Not long ago, I received an email from Dr. Stephen M. Colecchi, director of the Office of International Justice and Peace for the United States Catholic Conference of Bishops (USCCB), supporting my view that nuclear disarmament is a pro-life issue. This position repeated a long-standing, but seldom repeated 1983 statement of the bishops, The Challenge of Peace: God’s Promise and Our Response, placing peace issues alongside abortion in the Catholic conscience.
A little more than a week later, I received a more lengthy communication from Douglas Johnson, legislative director for the National Right to Life Committee in Washington taking me to task for a column I wrote about the bishops’ concerns about the place of abortion in health-care reform legislation.
The different points of view and tone from two offices in Washington advocating *Catholic teaching suggest to me that the USCCB suffers from bureaucratic schizophrenia. I hope I am wrong.
Schizophrenia is the technical word, often equated with a split personality. It is a mental condition in which there is no cohesive integration – or even awareness – of what the other personality is saying or doing.
For some time now, the bureaucracies that coordinate the work of the U.S. Catholic Church have divided most political outreach between offices that deal with Justice and Peace and offices that concern Right to Life issues. This is an administrative decision that does not in itself represent a rejection of the “seamless garment” that weaves together the social justice vision of Catholicism. But in practical terms, I think the division of these two tasks into two different offices has become the Solomonic decision to “cut the baby into half.” While such a division may assuage internal bureaucratic needs, I think it often invites “Cafeteria Catholicism“.
Unfortunately, this separation of the concerns starts in the Vatican and is imitated in Washington and in countless dioceses and even in parishes. The result is bifurcated attention to the issues with political applications. Justice and Peace include disarmament, immigration reform, opposition to war and torture, labor protections, living wage and human services in hospitals and clinics. Right to Life is centered on abortion and stem cell research. Not incidentally, the division between Justice and Peace on one side and Right to Life on the other corresponds to supporting Democrats or Republicans. (While both sides are honored in official pronouncements, it does seem that Right to Life gets the lion’s share of funding and attention in the places I have lived.)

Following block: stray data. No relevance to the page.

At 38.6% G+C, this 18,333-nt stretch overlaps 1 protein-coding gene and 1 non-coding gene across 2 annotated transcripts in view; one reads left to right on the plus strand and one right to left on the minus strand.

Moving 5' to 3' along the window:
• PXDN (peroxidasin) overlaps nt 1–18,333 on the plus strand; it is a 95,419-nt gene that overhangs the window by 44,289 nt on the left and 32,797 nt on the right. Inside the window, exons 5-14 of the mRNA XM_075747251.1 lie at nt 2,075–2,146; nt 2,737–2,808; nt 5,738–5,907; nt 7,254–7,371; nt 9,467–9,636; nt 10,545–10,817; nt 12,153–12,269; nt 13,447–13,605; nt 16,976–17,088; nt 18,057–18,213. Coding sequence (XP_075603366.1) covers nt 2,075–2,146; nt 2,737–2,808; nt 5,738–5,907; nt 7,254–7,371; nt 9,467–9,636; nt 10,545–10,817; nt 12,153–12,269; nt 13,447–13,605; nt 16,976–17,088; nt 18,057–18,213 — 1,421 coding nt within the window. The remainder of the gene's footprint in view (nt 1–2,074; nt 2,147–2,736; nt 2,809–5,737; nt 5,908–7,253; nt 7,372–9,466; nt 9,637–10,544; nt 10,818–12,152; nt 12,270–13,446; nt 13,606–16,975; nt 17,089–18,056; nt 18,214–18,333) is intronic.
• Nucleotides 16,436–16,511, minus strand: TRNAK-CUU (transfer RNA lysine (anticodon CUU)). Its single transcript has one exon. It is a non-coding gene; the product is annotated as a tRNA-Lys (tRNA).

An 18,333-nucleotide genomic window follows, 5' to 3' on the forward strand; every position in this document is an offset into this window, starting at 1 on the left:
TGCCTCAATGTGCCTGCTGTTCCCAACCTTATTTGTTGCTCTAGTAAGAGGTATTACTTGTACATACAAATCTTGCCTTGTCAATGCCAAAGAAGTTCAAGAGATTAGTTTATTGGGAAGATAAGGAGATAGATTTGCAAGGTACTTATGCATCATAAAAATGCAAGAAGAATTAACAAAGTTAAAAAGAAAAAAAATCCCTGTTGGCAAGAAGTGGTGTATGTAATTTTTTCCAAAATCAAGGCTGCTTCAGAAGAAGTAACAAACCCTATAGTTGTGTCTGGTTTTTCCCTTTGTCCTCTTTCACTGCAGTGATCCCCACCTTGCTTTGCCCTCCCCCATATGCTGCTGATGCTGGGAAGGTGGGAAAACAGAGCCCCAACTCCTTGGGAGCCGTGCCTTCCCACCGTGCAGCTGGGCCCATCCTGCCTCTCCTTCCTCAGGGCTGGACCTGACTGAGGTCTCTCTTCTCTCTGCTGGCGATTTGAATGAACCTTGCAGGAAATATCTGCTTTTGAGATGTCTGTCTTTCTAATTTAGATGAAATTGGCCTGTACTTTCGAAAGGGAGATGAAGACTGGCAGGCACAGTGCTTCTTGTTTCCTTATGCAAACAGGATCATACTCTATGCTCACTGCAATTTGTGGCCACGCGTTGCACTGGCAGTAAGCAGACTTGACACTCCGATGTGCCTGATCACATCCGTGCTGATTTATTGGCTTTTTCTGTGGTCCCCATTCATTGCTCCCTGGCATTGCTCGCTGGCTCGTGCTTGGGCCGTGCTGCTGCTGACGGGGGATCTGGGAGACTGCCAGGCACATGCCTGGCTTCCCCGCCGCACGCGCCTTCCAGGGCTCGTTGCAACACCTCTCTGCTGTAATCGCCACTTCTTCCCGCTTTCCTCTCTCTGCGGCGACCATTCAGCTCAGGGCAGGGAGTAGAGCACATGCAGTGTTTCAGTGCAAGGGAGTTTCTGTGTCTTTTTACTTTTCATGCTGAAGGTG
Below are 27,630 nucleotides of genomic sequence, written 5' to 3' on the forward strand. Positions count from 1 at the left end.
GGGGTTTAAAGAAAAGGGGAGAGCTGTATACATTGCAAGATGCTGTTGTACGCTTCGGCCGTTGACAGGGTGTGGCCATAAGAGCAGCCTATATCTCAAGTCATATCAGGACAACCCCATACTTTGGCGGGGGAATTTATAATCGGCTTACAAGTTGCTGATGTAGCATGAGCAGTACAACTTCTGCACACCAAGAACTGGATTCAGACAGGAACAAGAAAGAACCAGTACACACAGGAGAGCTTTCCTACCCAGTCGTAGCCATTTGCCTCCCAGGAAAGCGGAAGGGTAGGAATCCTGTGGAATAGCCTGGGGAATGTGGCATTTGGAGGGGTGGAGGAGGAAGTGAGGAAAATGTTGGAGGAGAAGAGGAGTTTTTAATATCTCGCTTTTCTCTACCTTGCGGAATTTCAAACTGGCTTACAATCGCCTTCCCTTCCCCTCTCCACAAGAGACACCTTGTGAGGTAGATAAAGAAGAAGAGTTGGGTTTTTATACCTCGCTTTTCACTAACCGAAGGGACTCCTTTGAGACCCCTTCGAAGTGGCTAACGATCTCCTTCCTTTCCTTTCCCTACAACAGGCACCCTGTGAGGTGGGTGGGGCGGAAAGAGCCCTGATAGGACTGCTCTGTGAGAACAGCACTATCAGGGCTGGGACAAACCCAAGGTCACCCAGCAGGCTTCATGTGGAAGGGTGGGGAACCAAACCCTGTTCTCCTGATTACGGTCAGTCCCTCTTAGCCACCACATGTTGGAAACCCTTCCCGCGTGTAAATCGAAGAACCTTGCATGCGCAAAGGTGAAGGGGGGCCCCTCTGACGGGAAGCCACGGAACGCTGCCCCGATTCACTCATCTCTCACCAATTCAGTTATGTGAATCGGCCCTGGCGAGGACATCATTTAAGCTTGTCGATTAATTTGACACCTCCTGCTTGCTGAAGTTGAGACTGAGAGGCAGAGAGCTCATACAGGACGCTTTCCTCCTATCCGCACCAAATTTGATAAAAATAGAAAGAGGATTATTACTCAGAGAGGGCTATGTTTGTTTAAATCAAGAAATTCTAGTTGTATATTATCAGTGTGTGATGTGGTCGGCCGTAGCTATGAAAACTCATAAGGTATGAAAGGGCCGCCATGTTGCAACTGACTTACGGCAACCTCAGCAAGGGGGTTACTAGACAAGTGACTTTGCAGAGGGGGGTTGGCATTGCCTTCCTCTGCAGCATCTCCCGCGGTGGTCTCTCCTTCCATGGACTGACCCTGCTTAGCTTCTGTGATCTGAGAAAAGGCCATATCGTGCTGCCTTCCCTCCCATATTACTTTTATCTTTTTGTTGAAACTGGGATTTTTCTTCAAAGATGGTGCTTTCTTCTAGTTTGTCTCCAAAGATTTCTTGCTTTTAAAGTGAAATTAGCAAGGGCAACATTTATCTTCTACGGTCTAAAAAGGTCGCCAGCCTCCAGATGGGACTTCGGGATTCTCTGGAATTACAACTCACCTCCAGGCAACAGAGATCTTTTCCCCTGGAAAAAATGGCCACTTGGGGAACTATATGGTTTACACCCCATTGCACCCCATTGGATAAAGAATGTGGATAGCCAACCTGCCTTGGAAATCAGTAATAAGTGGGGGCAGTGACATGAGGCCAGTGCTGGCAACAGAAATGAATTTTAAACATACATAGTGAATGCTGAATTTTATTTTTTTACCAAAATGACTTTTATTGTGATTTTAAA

There is also a different approach to the laity in this bureaucratic division. Right to Life communications tend to be letters with instructions on how to take urgent action in the political forum. Justice and Peace efforts are usually centered on workshops and program study guides, intended to inform and invite deeper thinking on the topics.
Talking with ordinary Catholic lay persons in the pews, however, does not justify this bureaucratic schizophrenia. While some of us have higher levels of awareness or commitment to one side or the other of the partisan divide, most people in Catholic America want peace and justice as much as they want the right to life. Catholics look to our Church for unity in the things that matter and expect our clergy to help us think clearly about moral issues when deciding things politically – but not make those decisions for us.
I await lay reaction to the letter on health care legislation that is supposed to be inserted into all parish bulletins in November of 2009. To its credit, the letter calls the pending health-care reform “needful,” although most of the message is about clarification of abortion funding. At least the bishops did not repeat what Mr. Johnson wrote to me, calling the Obama Administration’s position a “hoax” and stating that President Obama is malevolently conducting “an exercise in misdirection, intended to snooker the gullible, and to satisfy those who are looking for an easy answer and who can be trusted not to look too closely at the matter.”
This bureaucratic schizophrenia is a long-standing problem that will not be solved by 700 words in this column. But the attention directed this way by important advocates of the USCCB’s teaching renders moot the question from concerned lay persons, “Can you hear me now?”
*Note: The National Right to Life Committee was founded by Msgr. McHugh in 1973 and was located in the offices of the then NCCB. It is legally separate from the Catholic Church today, which allows it to lobby Washington.